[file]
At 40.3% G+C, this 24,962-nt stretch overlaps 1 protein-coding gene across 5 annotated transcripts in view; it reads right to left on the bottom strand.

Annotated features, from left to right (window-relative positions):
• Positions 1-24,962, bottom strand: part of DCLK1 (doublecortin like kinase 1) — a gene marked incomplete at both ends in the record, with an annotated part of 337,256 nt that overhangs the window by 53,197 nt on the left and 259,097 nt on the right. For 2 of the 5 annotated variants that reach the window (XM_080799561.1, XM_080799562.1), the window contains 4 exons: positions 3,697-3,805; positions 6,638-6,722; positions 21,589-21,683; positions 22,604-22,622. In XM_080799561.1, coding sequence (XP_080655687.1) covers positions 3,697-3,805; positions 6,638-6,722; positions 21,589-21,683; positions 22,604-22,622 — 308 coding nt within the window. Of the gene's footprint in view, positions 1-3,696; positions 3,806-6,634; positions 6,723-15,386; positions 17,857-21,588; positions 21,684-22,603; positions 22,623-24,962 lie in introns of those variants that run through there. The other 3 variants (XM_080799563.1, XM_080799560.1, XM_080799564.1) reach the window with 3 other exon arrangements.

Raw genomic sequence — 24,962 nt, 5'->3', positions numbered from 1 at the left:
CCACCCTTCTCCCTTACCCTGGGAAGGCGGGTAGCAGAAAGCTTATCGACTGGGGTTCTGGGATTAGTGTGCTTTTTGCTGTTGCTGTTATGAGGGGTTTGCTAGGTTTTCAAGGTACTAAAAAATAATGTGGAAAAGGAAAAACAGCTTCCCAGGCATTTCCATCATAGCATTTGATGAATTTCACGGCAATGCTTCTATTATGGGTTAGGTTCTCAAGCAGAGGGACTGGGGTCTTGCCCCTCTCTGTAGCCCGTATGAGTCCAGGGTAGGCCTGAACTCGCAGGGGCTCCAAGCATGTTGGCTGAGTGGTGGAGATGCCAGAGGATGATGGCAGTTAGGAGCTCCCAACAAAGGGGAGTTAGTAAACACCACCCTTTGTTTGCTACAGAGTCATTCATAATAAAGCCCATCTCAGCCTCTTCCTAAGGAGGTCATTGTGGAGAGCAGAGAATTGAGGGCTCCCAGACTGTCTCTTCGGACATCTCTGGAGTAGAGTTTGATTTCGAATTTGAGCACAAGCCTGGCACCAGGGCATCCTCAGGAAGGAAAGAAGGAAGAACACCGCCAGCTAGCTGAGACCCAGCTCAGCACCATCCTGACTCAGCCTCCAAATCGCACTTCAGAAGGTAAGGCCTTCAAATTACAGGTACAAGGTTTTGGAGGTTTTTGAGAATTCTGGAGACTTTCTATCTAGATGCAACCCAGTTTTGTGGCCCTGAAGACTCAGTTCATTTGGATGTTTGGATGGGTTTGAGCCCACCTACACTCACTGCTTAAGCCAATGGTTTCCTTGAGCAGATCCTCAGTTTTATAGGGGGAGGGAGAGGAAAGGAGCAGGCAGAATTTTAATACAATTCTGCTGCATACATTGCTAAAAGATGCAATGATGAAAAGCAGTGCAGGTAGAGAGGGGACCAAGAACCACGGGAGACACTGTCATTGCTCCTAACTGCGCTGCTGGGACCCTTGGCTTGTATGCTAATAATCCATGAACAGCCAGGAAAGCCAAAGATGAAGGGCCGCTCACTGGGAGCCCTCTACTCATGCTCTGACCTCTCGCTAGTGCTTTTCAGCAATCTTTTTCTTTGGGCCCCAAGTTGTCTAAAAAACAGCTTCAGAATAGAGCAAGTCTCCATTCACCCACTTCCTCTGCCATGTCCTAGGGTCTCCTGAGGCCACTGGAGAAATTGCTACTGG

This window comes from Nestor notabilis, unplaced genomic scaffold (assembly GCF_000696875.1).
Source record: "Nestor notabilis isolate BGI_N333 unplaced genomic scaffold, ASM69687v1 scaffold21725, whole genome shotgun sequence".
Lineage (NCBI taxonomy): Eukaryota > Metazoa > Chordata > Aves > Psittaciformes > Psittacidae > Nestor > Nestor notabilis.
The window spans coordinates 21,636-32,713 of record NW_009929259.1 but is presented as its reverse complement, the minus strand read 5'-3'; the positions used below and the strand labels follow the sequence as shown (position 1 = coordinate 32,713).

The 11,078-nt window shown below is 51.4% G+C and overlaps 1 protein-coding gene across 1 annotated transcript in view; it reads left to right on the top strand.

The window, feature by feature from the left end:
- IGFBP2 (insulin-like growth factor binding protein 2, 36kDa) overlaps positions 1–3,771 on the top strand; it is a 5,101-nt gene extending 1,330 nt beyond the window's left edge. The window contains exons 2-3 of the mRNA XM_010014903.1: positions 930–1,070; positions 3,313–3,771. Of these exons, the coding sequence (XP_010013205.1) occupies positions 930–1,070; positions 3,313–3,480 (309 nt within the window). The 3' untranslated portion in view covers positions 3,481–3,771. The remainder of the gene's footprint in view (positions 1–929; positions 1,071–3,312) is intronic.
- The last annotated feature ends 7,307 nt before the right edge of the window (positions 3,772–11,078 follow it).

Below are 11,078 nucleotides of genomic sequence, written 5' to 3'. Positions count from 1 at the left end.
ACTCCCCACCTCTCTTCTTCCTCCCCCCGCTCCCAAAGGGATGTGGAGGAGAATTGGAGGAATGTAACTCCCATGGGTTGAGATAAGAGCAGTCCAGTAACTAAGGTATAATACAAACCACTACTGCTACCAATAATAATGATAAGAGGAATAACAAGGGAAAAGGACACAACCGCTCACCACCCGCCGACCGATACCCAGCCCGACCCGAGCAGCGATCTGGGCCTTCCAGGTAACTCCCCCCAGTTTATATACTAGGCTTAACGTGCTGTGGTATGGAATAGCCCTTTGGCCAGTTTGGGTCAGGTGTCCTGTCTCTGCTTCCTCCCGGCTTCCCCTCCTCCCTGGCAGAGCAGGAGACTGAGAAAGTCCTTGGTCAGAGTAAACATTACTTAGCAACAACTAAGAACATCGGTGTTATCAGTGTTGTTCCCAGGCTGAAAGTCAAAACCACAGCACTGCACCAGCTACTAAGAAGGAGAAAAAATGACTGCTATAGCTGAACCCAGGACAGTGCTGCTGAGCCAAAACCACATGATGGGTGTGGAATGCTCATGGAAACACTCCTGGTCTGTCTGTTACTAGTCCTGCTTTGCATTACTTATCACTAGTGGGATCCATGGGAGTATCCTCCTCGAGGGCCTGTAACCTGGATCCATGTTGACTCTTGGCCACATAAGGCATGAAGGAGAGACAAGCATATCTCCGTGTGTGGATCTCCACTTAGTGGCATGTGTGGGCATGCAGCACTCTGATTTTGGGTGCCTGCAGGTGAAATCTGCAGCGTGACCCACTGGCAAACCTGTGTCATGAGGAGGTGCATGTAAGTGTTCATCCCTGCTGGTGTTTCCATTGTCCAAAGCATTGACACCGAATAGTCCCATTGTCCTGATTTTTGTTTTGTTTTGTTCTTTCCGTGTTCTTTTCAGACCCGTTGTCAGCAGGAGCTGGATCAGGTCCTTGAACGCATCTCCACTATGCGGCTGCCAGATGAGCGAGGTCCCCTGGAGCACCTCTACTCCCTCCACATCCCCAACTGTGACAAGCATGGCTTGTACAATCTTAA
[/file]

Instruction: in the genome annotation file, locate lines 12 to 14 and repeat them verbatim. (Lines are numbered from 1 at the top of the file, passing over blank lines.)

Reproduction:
- IGFBP2 (insulin-like growth factor binding protein 2, 36kDa) overlaps positions 1–3,771 on the top strand; it is a 5,101-nt gene extending 1,330 nt beyond the window's left edge. The window contains exons 2-3 of the mRNA XM_010014903.1: positions 930–1,070; positions 3,313–3,771. Of these exons, the coding sequence (XP_010013205.1) occupies positions 930–1,070; positions 3,313–3,480 (309 nt within the window). The 3' untranslated portion in view covers positions 3,481–3,771. The remainder of the gene's footprint in view (positions 1–929; positions 1,071–3,312) is intronic.
- The last annotated feature ends 7,307 nt before the right edge of the window (positions 3,772–11,078 follow it).

Below are 11,078 nucleotides of genomic sequence, written 5' to 3'. Positions count from 1 at the left end.